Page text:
Make Over Your Audition Chances
When 20-year-old NY–based dance teaching assistant Erika Einhorn explained to us that her sweet, innocent look was keeping her from booking her dream job—making an NBA dance team—we knew we had to help her! So we contacted Danielle Mimnaugh, coach of the New York Knicks City Dancers, for expert tips and passed them along to hairstylist Tressa Degiorgi and makeup artist Angela Huff. The team worked their magic on Erika, and we watched this pretty duckling transform into a sophisticated swan. Here’s how!
Danielle: Get a trendy, feminine haircut. Side bangs add dimension and layers give hair movement.
Tressa: I textured her hair by cutting short and long pieces. These seamless layers blend well with the rest of her mane.
Danielle: Use a gloss, not dye, to make hair look healthy and shiny.
Tressa: This clear gloss reflects light and seals the cuticles, like a conditioner.
Danielle: Wear fake eyelashes to make eyes look bigger—the judges could be up to 50 feet away.
Angela: Curl real lashes. Draw a thin line of eyeliner. Trim fake lash line if needed. Apply fake lashes and coat them with mascara to connect everything.
Danielle: Create a smoky eye while keeping the inner corner bright. This will make eyes appear bigger.
Angela: Try colors like deep purple (used on Erika to complement her hazel/brown eyes), forest green or navy.
Danielle: Use a neutral lipstick with luster for pop.
Angela: Go one shade stronger than natural lip color. Worried about hair getting caught in lipstick? Blot it off and add balm to create a lip stain.
Danielle: Avoid face lotion because it makes everything slippery and could smudge makeup when sweating.
Angela: Go light on the blush—it will intensify when your face gets flushed.
Danielle: Apply self-tanner or get a spray tan a few days before tryouts to give skin a nice glow.
Angela: Since Erika uses an SPF moisturizer (good job!), her face is a bit lighter than her body. To fix this, apply a water-resistant or long-wearing liquid foundation.
Editor's Note: The day after the shoot, Erika put her new look to use. She auditioned for the New York Titans dance team and got a call back!
Harper Watters is a ballet dancer for today's generation. A social media maestro and a charismatic performer, the Houston Ballet soloist is equally at home in front of the camera hosting his hit YouTube series, "The Pre Show"; interacting with fans on his crazy-popular Instagram account; or showing off his beautiful classical technique onstage. It's a multifaceted identity that's proven to be invaluable to his career—and it's taking him to places he never even dreamed of.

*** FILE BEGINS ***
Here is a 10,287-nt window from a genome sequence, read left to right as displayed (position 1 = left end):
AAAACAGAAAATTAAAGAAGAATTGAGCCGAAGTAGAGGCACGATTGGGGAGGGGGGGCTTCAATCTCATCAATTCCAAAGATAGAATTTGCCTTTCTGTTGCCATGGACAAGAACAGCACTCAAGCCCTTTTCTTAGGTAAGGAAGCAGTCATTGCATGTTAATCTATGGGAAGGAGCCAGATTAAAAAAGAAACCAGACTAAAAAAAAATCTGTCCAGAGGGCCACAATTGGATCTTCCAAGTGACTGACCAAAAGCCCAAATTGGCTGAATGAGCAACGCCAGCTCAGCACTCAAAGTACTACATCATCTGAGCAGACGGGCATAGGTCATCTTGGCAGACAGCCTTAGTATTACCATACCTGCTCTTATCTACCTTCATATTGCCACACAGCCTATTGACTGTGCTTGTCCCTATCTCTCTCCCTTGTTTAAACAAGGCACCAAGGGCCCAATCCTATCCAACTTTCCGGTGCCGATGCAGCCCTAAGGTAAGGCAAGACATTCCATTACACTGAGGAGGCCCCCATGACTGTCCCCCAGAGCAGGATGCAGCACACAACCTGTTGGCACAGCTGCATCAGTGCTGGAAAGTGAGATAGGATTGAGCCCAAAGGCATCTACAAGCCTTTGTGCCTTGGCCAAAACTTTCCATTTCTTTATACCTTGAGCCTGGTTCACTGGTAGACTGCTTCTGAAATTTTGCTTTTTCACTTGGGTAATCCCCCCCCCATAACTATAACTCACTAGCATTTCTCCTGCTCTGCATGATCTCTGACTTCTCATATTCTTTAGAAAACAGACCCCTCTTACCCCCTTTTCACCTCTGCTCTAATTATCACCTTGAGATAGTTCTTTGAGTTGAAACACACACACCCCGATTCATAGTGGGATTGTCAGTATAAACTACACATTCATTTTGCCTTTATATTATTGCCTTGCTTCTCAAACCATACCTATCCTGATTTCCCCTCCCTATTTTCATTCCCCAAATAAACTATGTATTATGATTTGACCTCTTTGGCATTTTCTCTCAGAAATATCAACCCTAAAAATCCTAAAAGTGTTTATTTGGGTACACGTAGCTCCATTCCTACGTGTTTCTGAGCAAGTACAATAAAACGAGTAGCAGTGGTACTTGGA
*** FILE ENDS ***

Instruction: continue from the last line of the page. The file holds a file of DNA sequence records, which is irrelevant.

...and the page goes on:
The dancers who take our breath away are the risk-takers, the ones who appear completely fearless onstage. "When you see somebody trying to travel more, go farther, push the limits of their physical abilities, that's always going to be inspiring," says Ballet BC dancer Alexis Fletcher.
But dance training can feel like it's in conflict with that idea. We spend thousands of hours in the studio trying to do steps perfectly, and that pursuit of perfection can make us anxious about taking risks. What if we fail? What if we fall?
Luckily, fearlessness is a mental skill that you can work on, just as you work on your technique. Here's how you can learn to push yourself past your limits.
Getting corrections from our dance instructors is how we grow, and as students, it's important that we do our best to apply every correction right away. But sometimes—whether it's because we're in physical pain, or have a lot on our minds, or are just not paying attention—those corrections don't sink in. And from a teacher's standpoint, giving the same corrections time and time again gets old very fast. Here are 10 important corrections dance teachers are tired of giving. Take them to heart!
When we think of a dancer who's broken barriers, American Ballet Theatre principal Misty Copeland tends to be the name that comes to mind. And though Copeland has been a crucial advocate for equality in the world of ballet, Raven Wilkinson—a mentor of Copeland's—is considered one of the original pioneers of the movement.
In 1955, Wilkinson became the first African American to dance with the renowned Ballet Russe de Monte Carlo. Her fortitude in the face of bigotry and hate cemented her legacy. Now, with the release of the new children's book Trailblazer: The Story of Ballerina Raven Wilkinson, a new generation of dancers will be inspired by her tale of overcoming obstacles to achieve a dream.
The book details Wilkinson's life, from her experience as a young dancer training in Harlem, to her run-ins with the Ku Klux Klan while on tour with Ballet Russe, to her later ballet career in Europe. "There were times where my heart really hurt because of the situations I had to deal with," she says. "But I always had faith that I was made to be a dancer and that I was gonna dance."
Dance Spirit spoke with Wilkinson to discuss the new book and get her take on racial equality within the ballet world.
Postmodern pioneer Trisha Brown redefined how dance is seen and felt. A founding member of Judson Dance Theater, Brown frequently collaborated with other experimental artists like Yvonne Rainer, Merce Cunningham, Twyla Tharp, and Steve Paxton.
She embraced pedestrian movement, pairing everyday gesture with rhythm and fluidity. "It's liquid," says Wendy Perron, who danced with Brown in the '60s and '70s. "Like a river with many tributaries, water coming out of a faucet, or being on a raft and seeing the water move away in different directions." Brown also pushed beyond stages with choreography in fields, museums—even on the sides of buildings.
There's a common misconception that a dancer's body has to be thin. But the truth is that talent knows no body type, and the number on the scale never determines an artist's capabilities. Here are some extraordinary dancers fighting the stereotype of what a dancer "should" look like.